Trying to compare different brands or examine the nutrition content of your pet’s food? Sometimes reading a guaranteed analysis can be confusing and may even be misleading. Here is a Kabo guide to understanding the nutritional information listed on your pet’s food.
What is a guaranteed analysis?
A guaranteed analysis is required on pet food labels and displays the macronutrient levels in the food. Ultimately, it gives owners an idea of a product's nutrient content. Crude protein, crude fat, crude fibre and moisture is required to be listed on the label but it may sometimes also include additional information like calcium, omega 3, and sodium content.
Where do I find a guaranteed analysis?
Labelling of a guaranteed analysis is required by AAFCO, the governing body of pet food. This means that you will find the guaranteed analysis somewhere on the pet food packaging, usually the sides or back of the bag/box. At Kabo, we list our guaranteed analysis on the info card included in our shipments. Most pet food companies also list nutritional information on their websites.
Here is an example of what a guaranteed analysis chart looks like:
How do I read a guaranteed analysis?
This is where it gets a little more difficult. Guaranteed analysis’ are required to be displayed on an “as fed” basis. This means that they take into account the amount of water in the pet food, which is represented by moisture % on the guaranteed analysis chart.
Unfortunately, “as fed” is not the most accurate way to read about nutrient content. When taking into account the water content of food, it can be difficult to compare pet food across different product types. For example, kibble looks like it has a much higher nutrient content than canned, fresh or raw food, when read on an “as fed” basis. This is because wet food has +30% moisture, while kibble only contains around 10-12% moisture.
In order to accurately compare nutrient content of pet food, the nutritional information on a guaranteed analysis needs to be converted from “as fed” to “dry matter”. Dry matter removes the dilution factor of water and makes all pet food equal. Some simple math is involved but it is relatively easy to calculate. Below is the calculation to convert as fed to dry matter:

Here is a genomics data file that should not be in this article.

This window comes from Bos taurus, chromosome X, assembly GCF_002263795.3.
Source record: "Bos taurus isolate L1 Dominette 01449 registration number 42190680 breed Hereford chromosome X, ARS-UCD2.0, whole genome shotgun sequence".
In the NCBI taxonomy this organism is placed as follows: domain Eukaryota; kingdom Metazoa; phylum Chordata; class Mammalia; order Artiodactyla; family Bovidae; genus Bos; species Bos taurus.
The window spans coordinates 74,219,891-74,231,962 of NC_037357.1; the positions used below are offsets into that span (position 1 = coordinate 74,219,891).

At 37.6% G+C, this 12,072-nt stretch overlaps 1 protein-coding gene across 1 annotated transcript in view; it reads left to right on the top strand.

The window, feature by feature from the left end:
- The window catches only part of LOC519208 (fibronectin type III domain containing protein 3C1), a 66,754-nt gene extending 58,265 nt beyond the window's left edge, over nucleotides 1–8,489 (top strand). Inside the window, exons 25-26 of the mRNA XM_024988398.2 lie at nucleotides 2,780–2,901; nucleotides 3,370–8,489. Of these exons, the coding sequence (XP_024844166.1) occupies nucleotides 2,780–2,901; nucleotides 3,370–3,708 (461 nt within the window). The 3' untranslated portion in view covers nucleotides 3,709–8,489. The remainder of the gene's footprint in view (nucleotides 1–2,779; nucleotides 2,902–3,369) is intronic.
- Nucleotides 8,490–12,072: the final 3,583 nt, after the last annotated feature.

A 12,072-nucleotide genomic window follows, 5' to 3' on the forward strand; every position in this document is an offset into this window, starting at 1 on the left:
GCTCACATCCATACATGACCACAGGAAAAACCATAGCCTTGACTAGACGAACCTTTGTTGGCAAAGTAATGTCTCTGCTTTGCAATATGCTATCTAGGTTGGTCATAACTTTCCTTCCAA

The following is an example of how to compare the protein content of kibble and fresh cooked food on a dry matter basis.
1. Upon first glance, it looks like kibble is much higher in protein. This is why we must convert to dry matter in order to accurately compare the 2 food types.
2. Use the dry matter equation to calculate the dry matter protein content of each type of food.
3. After conversion, you can see that the fresh food actually has a higher protein content than kibble.
Take home message
In order to critically evaluate the nutrient content of pet food, owners must consider moisture content and the type of food. Converting the information on the guaranteed analysis is the only way to ensure that you are feeding your dog the proper amount of food. This will help you to avoid over or under feeding your pet. It is also important to consider dry matter nutrient content when feeding animals with health problems that can easily be influenced by nutrition.